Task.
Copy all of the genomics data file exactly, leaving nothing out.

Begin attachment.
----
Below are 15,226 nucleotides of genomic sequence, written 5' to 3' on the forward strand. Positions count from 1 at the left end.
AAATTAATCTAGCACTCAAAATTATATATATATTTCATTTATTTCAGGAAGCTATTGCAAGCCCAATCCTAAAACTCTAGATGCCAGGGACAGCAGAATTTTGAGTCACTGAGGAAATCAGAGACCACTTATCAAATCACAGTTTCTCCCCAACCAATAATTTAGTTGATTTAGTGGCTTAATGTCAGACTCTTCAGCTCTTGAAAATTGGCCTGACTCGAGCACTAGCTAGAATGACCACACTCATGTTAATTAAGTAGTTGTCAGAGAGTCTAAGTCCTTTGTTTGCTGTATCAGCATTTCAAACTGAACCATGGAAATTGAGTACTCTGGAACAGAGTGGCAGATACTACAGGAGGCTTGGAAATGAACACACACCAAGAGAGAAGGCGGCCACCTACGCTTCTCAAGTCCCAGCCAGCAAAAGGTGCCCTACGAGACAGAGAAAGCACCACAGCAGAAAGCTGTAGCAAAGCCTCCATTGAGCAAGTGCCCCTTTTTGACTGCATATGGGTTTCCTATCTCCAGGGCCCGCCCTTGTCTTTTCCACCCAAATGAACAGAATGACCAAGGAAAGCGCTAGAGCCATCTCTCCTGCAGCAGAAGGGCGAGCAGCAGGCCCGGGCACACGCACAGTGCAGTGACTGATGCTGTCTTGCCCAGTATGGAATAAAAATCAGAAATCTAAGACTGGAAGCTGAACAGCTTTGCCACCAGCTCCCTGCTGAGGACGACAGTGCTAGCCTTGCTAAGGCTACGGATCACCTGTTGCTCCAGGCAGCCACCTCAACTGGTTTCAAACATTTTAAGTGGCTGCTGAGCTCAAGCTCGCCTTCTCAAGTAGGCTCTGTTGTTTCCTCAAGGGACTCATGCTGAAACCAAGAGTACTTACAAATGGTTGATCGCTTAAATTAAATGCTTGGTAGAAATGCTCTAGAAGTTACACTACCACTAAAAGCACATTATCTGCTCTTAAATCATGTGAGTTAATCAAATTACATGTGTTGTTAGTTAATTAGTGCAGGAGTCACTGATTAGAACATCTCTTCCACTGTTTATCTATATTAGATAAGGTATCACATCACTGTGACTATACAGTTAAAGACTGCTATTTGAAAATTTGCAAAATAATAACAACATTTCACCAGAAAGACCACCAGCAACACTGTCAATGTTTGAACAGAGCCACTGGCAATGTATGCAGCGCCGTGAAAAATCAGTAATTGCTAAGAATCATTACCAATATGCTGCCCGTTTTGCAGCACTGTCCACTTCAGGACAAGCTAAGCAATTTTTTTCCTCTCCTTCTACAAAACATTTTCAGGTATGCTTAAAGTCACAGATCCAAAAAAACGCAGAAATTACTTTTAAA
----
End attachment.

Below are 15,226 nucleotides of genomic sequence, written 5' to 3' on the forward strand. Positions count from 1 at the left end.
AAATTAATCTAGCACTCAAAATTATATATATATTTCATTTATTTCAGGAAGCTATTGCAAGCCCAATCCTAAAACTCTAGATGCCAGGGACAGCAGAATTTTGAGTCACTGAGGAAATCAGAGACCACTTATCAAATCACAGTTTCTCCCCAACCAATAATTTAGTTGATTTAGTGGCTTAATGTCAGACTCTTCAGCTCTTGAAAATTGGCCTGACTCGAGCACTAGCTAGAATGACCACACTCATGTTAATTAAGTAGTTGTCAGAGAGTCTAAGTCCTTTGTTTGCTGTATCAGCATTTCAAACTGAACCATGGAAATTGAGTACTCTGGAACAGAGTGGCAGATACTACAGGAGGCTTGGAAATGAACACACACCAAGAGAGAAGGCGGCCACCTACGCTTCTCAAGTCCCAGCCAGCAAAAGGTGCCCTACGAGACAGAGAAAGCACCACAGCAGAAAGCTGTAGCAAAGCCTCCATTGAGCAAGTGCCCCTTTTTGACTGCATATGGGTTTCCTATCTCCAGGGCCCGCCCTTGTCTTTTCCACCCAAATGAACAGAATGACCAAGGAAAGCGCTAGAGCCATCTCTCCTGCAGCAGAAGGGCGAGCAGCAGGCCCGGGCACACGCACAGTGCAGTGACTGATGCTGTCTTGCCCAGTATGGAATAAAAATCAGAAATCTAAGACTGGAAGCTGAACAGCTTTGCCACCAGCTCCCTGCTGAGGACGACAGTGCTAGCCTTGCTAAGGCTACGGATCACCTGTTGCTCCAGGCAGCCACCTCAACTGGTTTCAAACATTTTAAGTGGCTGCTGAGCTCAAGCTCGCCTTCTCAAGTAGGCTCTGTTGTTTCCTCAAGGGACTCATGCTGAAACCAAGAGTACTTACAAATGGTTGATCGCTTAAATTAAATGCTTGGTAGAAATGCTCTAGAAGTTACACTACCACTAAAAGCACATTATCTGCTCTTAAATCATGTGAGTTAATCAAATTACATGTGTTGTTAGTTAATTAGTGCAGGAGTCACTGATTAGAACATCTCTTCCACTGTTTATCTATATTAGATAAGGTATCACATCACTGTGACTATACAGTTAAAGACTGCTATTTGAAAATTTGCAAAATAATAACAACATTTCACCAGAAAGACCACCAGCAACACTGTCAATGTTTGAACAGAGCCACTGGCAATGTATGCAGCGCCGTGAAAAATCAGTAATTGCTAAGAATCATTACCAATATGCTGCCCGTTTTGCAGCACTGTCCACTTCAGGACAAGCTAAGCAATTTTTTTCCTCTCCTTCTACAAAACATTTTCAGGTATGCTTAAAGTCACAGATCCAAAAAAACGCAGAAATTACTTTTAAA